Say the phrase “K9 Unit” and certain breeds of dog spring to mind. German Shepherds, Belgian Malinois and Labrador retrievers generally fill the ranks of law enforcement because of their trainability and drive to work.
Brian Croft, who heads Universal K9 in San Antonio, believes that these qualities are not lost on Pit Bulls. So much so that he takes in Pits that have either been abandoned or passed-over at shelters and trains them to sniff out drugs, detect bombs and track people. Through his work, Croft sees the opportunity not only to help this misunderstood breed find a purpose, but to help rehabilitate its image.
“They’ve got this breed all wrong,” Croft told CBS News this Morning. “This dog is the exact opposite of what it’s painted to be.”
Funded by The Animal Farm Foundation, an animal welfare group, Universal K9 has graduated more than 30 Pits to police and sheriff’s departments across the country to help protect and serve their adopted communities.
“We’re saving a life - which is a dog - and we’re saving that life to save many lives,” Croft said.
Rescue Legacy applauds the individual and collaborative efforts of animal groups, trainers and law enforcement toward rehabilitating the devastated image of the Pit Bull breed and finding a noble purpose for this hearty and energetic animal companion.
At the same time, the perception of a Pit Bull’s function should not be limited to protectors of life, limb and land. By doing so, we risk perpetuating the notion that Pits serve only as a menacing force - even if it is a force for good.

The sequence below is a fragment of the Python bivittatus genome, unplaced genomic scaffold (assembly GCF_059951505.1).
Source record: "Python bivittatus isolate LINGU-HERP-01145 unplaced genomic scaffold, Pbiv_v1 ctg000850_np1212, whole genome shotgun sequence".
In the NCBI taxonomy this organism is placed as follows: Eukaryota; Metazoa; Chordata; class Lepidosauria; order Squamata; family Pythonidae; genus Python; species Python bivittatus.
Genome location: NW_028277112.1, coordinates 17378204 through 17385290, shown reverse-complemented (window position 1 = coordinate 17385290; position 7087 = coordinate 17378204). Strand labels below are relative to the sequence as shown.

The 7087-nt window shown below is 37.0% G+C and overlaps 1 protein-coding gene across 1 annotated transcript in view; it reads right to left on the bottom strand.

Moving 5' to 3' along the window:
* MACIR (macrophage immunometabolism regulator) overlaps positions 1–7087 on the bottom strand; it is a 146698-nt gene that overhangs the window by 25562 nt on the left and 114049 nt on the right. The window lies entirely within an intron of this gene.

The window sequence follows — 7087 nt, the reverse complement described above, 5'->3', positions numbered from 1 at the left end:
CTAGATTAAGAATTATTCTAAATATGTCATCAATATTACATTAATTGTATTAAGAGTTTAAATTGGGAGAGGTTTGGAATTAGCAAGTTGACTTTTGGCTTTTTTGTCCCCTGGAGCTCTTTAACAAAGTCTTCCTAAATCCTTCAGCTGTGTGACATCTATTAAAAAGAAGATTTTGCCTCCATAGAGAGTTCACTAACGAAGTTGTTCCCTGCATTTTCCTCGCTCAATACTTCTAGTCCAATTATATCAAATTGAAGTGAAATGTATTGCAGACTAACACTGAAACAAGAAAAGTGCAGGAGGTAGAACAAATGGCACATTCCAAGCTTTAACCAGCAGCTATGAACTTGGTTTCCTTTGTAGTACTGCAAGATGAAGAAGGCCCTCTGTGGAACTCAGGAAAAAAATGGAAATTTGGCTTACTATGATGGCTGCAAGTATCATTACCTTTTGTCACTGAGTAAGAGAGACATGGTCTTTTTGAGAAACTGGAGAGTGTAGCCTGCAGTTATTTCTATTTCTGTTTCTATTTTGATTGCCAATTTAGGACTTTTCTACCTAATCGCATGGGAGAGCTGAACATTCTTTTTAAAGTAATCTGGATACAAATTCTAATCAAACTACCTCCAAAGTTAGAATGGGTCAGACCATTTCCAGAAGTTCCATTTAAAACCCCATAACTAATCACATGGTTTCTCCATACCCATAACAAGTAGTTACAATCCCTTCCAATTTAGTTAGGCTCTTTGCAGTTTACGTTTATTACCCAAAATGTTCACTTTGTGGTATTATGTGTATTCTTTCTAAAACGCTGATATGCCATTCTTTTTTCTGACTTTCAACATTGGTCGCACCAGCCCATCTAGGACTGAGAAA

True, a Pit Bull packs a wad of power in a stout frame housing the most loyal of hearts. Through the years, dastardly specimens of the male gender calling themselves “men” have co-opted that power and loyalty for status and sport. Wanting nothing more than to please their “masters,” the behavior of some Pit Bulls morphed into the stereotype we’ve come to fear and loathe. Thanks to malicious owners, Pit Bulls are banned in dozens of U.S. cities.
Sadly, few people understand or allow themselves to experience the flip side of a Pit’s loyalty: an insatiable desire to please and an unbending and lavish affection toward family and anyone that comes to be known as a friend.
I have nearly been licked to death by the half-dozen Pits I’ve come to know well through deep human friendships or via play dates with our Boston terrier, Lilly. Each Pit that has played with our girl seems to have had an innate appreciation of the size and strength differential and has modulated his or her play style and energy accordingly. I learned from my ancient days of intramural sports that many humans do not possess this skill.
Pit Bull advocacy groups nationwide are hard at work to flesh out the many and wondrous dimensions of the Pit Bull in the minds of dubious pet lovers and the public at large. Part of that education lies in an understanding of media bias and a survey of history; it was not too long ago that German Shepherds - once over-bred and under-loved - wore the crown of “most vicious dog breed.”
It’s been said that every dog needs a purpose, as do we. It is also essential to remember that a purpose is not one-dimensional. Far beyond the potential to sniff out contraband and corral criminals, a Pit, just like the Shep and Lab, is just plain good company.